Snowboarding and skiing aren’t the only ways to play in California’s mountain wonderland, where sunny days and varied terrain make for a variety of snowy adventures off the slopes. Whether you are a skier or boarder, consider swapping your downhill gear and changing up your winter game this season—with some cross-country skiing, snowshoeing, snow tubing, or even snowbiking.
Head to Yosemite National Park, for instance, to slide and glide 10.5 miles on cross-country skis to Glacier Point’s famous vista, where majestic granite peaks and domes stand in snow-capped glory. Need more incentive? The Glacier Point Ski Hut offers gourmet food and wine, a bone-warming wood stove, and cozy bunk beds. The building serves as a snack stand in summer, but in winter it’s furnished with 20 bunk beds, indoor bathrooms, a dining room, and comfy sofas for lounging. Experienced cross-country skiers can easily make the trip solo, but if you’re new to the sport, sign up for a guided tour.
While in Yosemite, practice your figure-eights and camel spins on the groomed ice of Yosemite Valley’s outdoor Half Dome Village Ice Skating Rink. If you can’t nail that flawless triple axel, head for the warming hut fire pit and sip a hot toddy.
Across the High Sierra in Lake Tahoe, the hottest snow toy is the snowbike (aka “fat bike”), a burly two-wheeler with four-inch-wide tires that can carve turns on just about anything, including hardpack snow. At Donner Summit, you can bomb downhill (and huff uphill) on specially groomed snow-biking trails. On days when the wind makes biking too much work, choose air power over pedal power. At Donner Summit’s Sierra Snowkite Center, glide over the snow with your feet on skis or a snowboard and your arms hitched to a kite soaring 70 feet in the air. Take a lesson in the consistent wind and level terrain at Van Norden Meadow, and before long you’ll earn the skills to snowkite uphill, jump off a cornice, and stick a perfect landing.
Feel the horsepower of snowmobiles—and a nippy wind on your face—as you zip through the snow.
In Mammoth Lakes, wrangle your tribe for some totally tubular fun at Woolly’s Tube Park and Snow Play. Snow tubing’s popularity lies in its simplicity: There’s no learning curve. You sit down in a big donut-shaped tube, then barrel down a steep hill. Whether you go head first or feet first, this sport beats the heck out of sledding on garbage can lids. Expect to hit a few whoopdeedoos (snow tubing lingo for bumps) and laugh until your stomach hurts. Ready for another run? Clip your tube to the tow-rope and repeat.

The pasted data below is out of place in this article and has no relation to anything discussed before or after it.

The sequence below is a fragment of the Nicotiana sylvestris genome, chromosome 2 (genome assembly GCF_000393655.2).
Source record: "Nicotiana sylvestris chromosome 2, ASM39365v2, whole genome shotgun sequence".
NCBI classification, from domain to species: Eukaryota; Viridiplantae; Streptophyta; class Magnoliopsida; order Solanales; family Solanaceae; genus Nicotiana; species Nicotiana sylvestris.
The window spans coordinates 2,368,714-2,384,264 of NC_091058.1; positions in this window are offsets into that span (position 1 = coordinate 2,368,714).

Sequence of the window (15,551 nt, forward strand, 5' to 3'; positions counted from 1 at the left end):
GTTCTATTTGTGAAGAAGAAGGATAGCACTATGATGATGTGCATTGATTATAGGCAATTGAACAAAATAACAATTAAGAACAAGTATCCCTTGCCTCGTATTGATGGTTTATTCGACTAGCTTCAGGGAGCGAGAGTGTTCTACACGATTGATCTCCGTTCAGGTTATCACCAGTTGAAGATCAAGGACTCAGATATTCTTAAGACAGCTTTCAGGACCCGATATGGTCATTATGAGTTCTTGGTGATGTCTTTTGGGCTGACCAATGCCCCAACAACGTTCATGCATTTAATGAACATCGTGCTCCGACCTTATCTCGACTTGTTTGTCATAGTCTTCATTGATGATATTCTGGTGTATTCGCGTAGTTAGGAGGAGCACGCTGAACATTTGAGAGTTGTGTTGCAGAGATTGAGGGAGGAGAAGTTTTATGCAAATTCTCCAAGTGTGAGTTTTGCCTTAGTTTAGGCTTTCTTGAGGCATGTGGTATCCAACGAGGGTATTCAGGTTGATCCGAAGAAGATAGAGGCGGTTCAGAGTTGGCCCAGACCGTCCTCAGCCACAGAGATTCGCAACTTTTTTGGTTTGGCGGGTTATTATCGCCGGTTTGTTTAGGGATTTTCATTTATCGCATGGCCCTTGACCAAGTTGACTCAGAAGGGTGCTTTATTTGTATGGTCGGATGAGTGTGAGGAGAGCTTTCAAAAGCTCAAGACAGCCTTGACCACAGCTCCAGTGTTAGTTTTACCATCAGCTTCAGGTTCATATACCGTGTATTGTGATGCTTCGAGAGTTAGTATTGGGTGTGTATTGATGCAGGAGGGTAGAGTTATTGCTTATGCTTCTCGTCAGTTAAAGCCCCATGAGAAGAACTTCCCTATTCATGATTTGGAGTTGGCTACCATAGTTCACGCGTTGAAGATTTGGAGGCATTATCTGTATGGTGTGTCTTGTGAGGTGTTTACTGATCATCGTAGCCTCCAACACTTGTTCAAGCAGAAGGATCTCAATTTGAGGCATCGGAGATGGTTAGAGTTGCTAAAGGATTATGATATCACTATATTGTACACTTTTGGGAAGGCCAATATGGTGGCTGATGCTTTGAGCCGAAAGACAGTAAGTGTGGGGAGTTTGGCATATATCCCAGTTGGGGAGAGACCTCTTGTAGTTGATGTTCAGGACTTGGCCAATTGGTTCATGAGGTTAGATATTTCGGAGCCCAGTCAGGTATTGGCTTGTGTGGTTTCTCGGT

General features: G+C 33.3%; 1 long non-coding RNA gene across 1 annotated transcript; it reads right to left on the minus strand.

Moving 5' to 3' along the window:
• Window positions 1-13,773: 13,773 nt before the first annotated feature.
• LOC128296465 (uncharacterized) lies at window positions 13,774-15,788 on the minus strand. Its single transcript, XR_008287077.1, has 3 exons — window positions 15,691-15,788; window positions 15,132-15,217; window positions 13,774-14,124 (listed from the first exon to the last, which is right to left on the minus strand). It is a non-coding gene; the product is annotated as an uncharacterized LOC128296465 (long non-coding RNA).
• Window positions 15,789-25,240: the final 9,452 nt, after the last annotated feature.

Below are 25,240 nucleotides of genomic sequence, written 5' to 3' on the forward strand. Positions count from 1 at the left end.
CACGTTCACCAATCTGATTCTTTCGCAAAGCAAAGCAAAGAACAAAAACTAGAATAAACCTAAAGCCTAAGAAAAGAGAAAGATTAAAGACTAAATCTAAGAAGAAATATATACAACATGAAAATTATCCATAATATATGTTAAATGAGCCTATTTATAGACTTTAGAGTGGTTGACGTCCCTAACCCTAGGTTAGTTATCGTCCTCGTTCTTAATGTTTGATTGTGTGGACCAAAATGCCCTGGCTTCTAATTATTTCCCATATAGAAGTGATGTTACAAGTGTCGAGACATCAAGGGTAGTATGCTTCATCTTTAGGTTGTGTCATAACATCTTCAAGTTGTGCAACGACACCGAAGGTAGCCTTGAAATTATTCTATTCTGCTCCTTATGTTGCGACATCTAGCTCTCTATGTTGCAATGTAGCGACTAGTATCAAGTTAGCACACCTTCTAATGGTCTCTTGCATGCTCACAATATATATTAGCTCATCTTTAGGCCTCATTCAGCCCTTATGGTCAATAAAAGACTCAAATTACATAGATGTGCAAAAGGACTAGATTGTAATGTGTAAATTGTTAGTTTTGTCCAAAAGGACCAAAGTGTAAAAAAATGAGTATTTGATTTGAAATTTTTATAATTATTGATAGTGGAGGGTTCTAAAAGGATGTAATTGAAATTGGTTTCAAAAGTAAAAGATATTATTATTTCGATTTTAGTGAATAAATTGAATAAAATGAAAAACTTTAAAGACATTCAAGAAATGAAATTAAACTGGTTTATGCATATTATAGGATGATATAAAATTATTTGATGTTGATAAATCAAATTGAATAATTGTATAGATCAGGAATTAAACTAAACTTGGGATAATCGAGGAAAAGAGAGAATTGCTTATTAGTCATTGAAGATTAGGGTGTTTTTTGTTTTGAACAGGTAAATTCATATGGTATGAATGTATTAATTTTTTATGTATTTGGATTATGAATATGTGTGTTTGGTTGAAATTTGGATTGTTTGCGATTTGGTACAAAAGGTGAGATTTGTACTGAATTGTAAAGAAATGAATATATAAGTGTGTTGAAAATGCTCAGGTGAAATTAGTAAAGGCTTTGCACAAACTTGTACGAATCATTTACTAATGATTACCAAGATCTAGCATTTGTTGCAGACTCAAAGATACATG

Rev up the adrenaline on a snowmobile ride through Mammoth’s snow-cloaked meadows and pine forests. Snowmobile Adventures offers both guided and self-guided tours that make the most of each day’s conditions, whether it’s a bluebird powder day or a raging blizzard. Drivers must maintain speeds of 20 miles per hour or less, so even young children can ride. You won’t catch big air or break any land speed records, but you will feel the horsepower of these hefty sleds—and a nippy wind on your face—as you zip through the snow.
Maybe you prefer your winter recreation to be a little less, um, physical. Get lazy, and maybe a bit tipsy, with a ride on Mammoth Mountain’s snowcat machine. This monster-truck-style vehicle, designed for grooming snow, rolls on tracks (not wheels) to an Instagram-worthy vista of the Ritter Range. Your task is twofold—sip sparkling wine in the truck’s heated cab, and admire the alpenglow as the sun sinks behind the jagged Minarets.
In Southern California’s mountains, a chilly winter day becomes an adrenaline-soaked adventure when you soar high above the snow-covered treetops. Sign up for the three-hour Action Zipline Tour, which takes you some 8,400 feet high above Big Bear Village. You’ll begin with a jeep ride to the starting line; then your guides will clip you into a harness to zip along a series of nine consecutive cables that descend the mountain. Expect to hear a lot of whooping and hollering as you reach speeds as high as 40 miles per hour.
If you can walk, you can snowshoe, and you can do it anywhere there’s a few inches of snow.
For DIY purists and laid-back adventurers, winter fun can be as simple as strapping on a pair of snowshoes. Needs list: waterproof boots, poles, snowshoes. Experience? Nah. If you can walk, you can snowshoe, and you can do it anywhere there’s a few inches of snow.
For snowshoe rentals, marked trails, and even guided snowshoe walks, head to California’s national parks. At Sequoia and Kings Canyon, rent snowshoes at Wuksachi Lodge or Grant Grove and shuffle your way through the snowy silent Sequoia groves. In Yosemite, rent snowshoes at Yosemite Ski & Snowboard Area, and follow the trail to Dewey Point, where you can look down at Yosemite Valley 4,000 feet below. And in Lassen Volcanic National Park, sign up for a guided snowshoe walk around Manzanita Lake. Rangers loan snowshoes for free, or bring your own.
— Ann Marie Brown
Snow-covered peaks in winter, gushing waterfalls in spring, wildflower meadows and glistening lakes in summer, vibrant colors in fall—this is a land of dramatic and wild beauty. World-class mountain resorts circling turquoise-blue Lake Tahoe, and at Mammoth Lakes cater to all, with scenic ski trails in winter and trails and vistas in summer.
Yosemite Valley…is always a sunrise, a glitter of green and gold and wonder in a vast edifice of stone and space.” --photographer Ansel Adams
Yosemite National Park, a World Heritage Site, is here, roughly 3½ hours east of San Francisco. Whether you hike a mountain, ski the steeps, or lounge in a hot tub beneath a canopy of stars, you’ll find your perfect getaway.
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